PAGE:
Inside MK-Ultra, the CIA’s Secret Program That Used LSD to Achieve Mind Control (1953-1973)




If the CIA ever wants to change its motto to something hip and trendy that the kids’ll like, may I suggest “f*ck around and find out”? Because in this above mini-doc on the secret LSD mind-control experiments known as MK-Ultra (1953-1973), they were certainly doing a lot of the former, and then they took a lot of the latter and sent it down the old memory hole.

Could the Soviets be developing mind-control programs? The CIA, as several of these accounts tell us, became convinced they were. However, it’s never specified why they were convinced. Could it be a bit of guilt for hiring some ex-Nazi (and/or Nazi supporting) German scientists through Operation Paperclip? Or was this all just a cover because the CIA really wanted to experiment with mind control? I mean, it’s 70 years later, you can admit it. There were all these new drugs being developed that altered the mind, so why not start there?

Top among the cornucopia of pharmacologica was lysergic acid diethylamide, and the man who knew LSD the best was Dr. Sidney Gottlieb, the “Poisoner in Chief” as his biographer Stephen Kinzer calls him. (See his book: Poisoner in Chief: Sidney Gottlieb and the CIA Search for Mind Control.) Raised in the Bronx, Gottlieb’s love of chemistry and science earned him a prestigious place at CalTech. By the end of the 1940s he had been recruited by the CIA.

Gottlieb’s paradox was his love of LSD. He took it more than 200 times. He tended towards Buddhism, not surprising for those whose mind has been expanded by psychedelics. And he lived like a proto-hippie, growing his own vegetables and living “off the grid” for a while with his family. Yet at the same time, he had no problems with absolute devilish behavior. Once he convinced the CIA to buy up the world’s supply of LSD, he set to work. He’d dose colleagues with massive amounts and only tell them afterwards. He’d conduct experiments on sex workers, prisoners, or people with terminal illness. Many didn’t know what they were signing up for. The LSD in heavy doses were meant to annihilate the mind, and allow a new mind to be put in place. That didn’t work out that well, but Gottlieb and associates kept trying, under the aegis of then-CIA director Allen Dulles and Chief of Operations Richard Helms. In reality, Dulles and others high up in the CIA had a hands-off approach. Better not to know what Gottlieb was up to, especially when it went against the Nuremberg Code of experimenting on people against their will–the very things the Nazis did.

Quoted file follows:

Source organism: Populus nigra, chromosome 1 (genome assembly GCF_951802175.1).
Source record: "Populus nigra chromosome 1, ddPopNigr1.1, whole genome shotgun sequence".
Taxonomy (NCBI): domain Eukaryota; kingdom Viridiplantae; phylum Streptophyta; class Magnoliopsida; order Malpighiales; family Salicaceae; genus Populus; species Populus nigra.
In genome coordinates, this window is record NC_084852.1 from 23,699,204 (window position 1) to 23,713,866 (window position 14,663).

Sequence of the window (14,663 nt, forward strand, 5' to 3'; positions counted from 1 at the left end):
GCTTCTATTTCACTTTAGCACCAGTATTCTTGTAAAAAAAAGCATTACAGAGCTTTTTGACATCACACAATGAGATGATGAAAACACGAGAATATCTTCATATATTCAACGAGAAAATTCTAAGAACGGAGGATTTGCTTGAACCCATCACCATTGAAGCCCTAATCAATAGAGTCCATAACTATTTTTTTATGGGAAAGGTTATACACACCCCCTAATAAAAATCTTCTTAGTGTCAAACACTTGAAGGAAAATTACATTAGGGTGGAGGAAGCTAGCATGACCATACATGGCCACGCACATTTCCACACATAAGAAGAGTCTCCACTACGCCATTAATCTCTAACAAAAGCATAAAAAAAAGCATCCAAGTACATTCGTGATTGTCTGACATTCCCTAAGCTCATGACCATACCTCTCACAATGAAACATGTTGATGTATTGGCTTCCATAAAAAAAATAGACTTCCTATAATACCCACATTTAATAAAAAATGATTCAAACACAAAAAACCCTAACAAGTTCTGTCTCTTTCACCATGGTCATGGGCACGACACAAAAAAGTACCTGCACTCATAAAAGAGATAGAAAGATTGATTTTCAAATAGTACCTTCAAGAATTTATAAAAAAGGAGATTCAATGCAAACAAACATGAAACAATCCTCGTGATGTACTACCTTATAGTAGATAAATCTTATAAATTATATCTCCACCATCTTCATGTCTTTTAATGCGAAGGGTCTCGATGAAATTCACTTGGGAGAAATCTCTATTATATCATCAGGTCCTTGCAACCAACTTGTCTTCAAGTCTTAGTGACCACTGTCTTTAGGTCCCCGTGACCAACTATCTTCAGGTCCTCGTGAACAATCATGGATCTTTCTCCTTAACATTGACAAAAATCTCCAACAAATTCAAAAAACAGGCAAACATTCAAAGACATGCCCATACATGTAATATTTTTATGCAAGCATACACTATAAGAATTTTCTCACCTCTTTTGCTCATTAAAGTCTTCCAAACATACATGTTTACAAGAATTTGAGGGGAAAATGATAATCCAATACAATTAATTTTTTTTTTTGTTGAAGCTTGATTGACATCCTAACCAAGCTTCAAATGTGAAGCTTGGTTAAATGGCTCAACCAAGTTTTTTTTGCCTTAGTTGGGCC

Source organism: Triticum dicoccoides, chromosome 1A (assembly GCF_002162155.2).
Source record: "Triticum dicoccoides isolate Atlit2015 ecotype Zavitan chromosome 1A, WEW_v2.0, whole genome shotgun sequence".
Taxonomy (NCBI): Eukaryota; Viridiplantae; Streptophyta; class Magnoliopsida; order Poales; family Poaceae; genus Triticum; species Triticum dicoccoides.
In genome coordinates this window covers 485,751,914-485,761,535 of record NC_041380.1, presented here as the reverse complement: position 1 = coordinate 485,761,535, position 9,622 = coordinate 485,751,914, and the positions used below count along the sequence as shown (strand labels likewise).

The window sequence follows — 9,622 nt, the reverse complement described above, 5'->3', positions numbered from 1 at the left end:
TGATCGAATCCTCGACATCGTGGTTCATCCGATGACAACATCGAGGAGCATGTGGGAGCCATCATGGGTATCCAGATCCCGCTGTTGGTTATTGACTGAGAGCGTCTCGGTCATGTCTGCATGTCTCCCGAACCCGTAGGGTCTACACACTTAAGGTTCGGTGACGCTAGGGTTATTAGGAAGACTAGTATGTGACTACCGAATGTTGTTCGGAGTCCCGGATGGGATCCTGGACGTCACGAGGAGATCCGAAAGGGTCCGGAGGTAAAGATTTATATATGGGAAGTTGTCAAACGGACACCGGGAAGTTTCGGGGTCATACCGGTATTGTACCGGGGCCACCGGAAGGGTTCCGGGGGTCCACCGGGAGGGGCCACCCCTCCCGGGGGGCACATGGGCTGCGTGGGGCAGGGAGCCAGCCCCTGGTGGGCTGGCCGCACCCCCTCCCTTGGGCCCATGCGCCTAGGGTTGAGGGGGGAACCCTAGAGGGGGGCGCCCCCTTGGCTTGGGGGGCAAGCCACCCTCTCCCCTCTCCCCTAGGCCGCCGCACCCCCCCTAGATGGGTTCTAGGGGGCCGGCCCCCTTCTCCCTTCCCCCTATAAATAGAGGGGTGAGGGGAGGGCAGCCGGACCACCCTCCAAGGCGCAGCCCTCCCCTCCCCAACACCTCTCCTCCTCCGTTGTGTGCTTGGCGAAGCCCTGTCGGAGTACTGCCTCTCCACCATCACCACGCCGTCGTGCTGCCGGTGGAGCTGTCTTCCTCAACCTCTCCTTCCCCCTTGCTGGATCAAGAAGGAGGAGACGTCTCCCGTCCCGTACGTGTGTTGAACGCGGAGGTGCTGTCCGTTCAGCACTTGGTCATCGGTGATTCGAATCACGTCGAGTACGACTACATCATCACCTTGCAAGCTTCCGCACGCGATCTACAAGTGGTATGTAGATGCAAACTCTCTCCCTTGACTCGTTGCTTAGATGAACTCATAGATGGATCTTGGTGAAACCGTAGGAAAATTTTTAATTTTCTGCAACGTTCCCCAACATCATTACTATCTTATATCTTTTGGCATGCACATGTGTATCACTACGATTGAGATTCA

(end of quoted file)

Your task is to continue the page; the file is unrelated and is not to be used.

There were many victims too, corpses that were the cost of doing business in the Cold War, and so many we will not know about. The highest profile death—and what pulled MK-Ultra out of obscurity—was government scientist Frank Olsen. His jump from a NYC hotel room was ruled a suicide by the government, a result of work stress. (The whole Olsen affair forms the backbone of Errol Morris’ 2017 documentary series Wormwood.) The uncovering of the truth helped expose the history of MK-Ultra to a mid-‘70s America that had lost faith in its government and was ripe for conspiracy theories to take hold.

Yes, MK-Ultra was an actual thing. But because Gottlieb and his bosses had destroyed most of the records, conspiracy theories filled in the gaps. Were Lee Harvey Oswald and Sirhan Sirhan MK-Ultra experiments gone wrong? What about Charles Manson, who author Tim O’Neill discovered was a “lab rat” for CIA experiments? Mobster Whitey Bulger was part of a LSD experiment and the FBI let him continue to commit crimes. The future Unabomber Ted Kaczynski had taken part in “brutal” psychological experiments while at Harvard.

On the other hand, the MK-Ultra experiments also affected culture in a good way. Allen Ginsberg tried his first dose in Northern California, as did Ken Kesey, who came out of it a proponent of LSD and formed the nascent hippie movement.

Gottlieb retired in 1972, and MK-Ultra’s results were lacking in any practical results. In 1999, Gottlieb passed away from unknown causes. Possibly a heart attack…but who knows, right?

Related Content:

Hofmann’s Potion: 2002 Documentary Revisits the History of LSD

Ken Kesey’s First LSD Trip Animated

Artist Draws 9 Portraits While on LSD: Inside the 1950s Experiments to Turn LSD into a “Creativity Pill”

When Michel Foucault Tripped on Acid in Death Valley and Called It “The Greatest Experience of My Life” (1975)

Ken Kesey Talks About the Meaning of the Acid Tests

Ted Mills is a freelance writer on the arts who currently hosts the Notes from the Shed podcast and is the producer of KCRW’s Curious Coast. You can also follow him on Twitter at @tedmills, and/or watch his films here.


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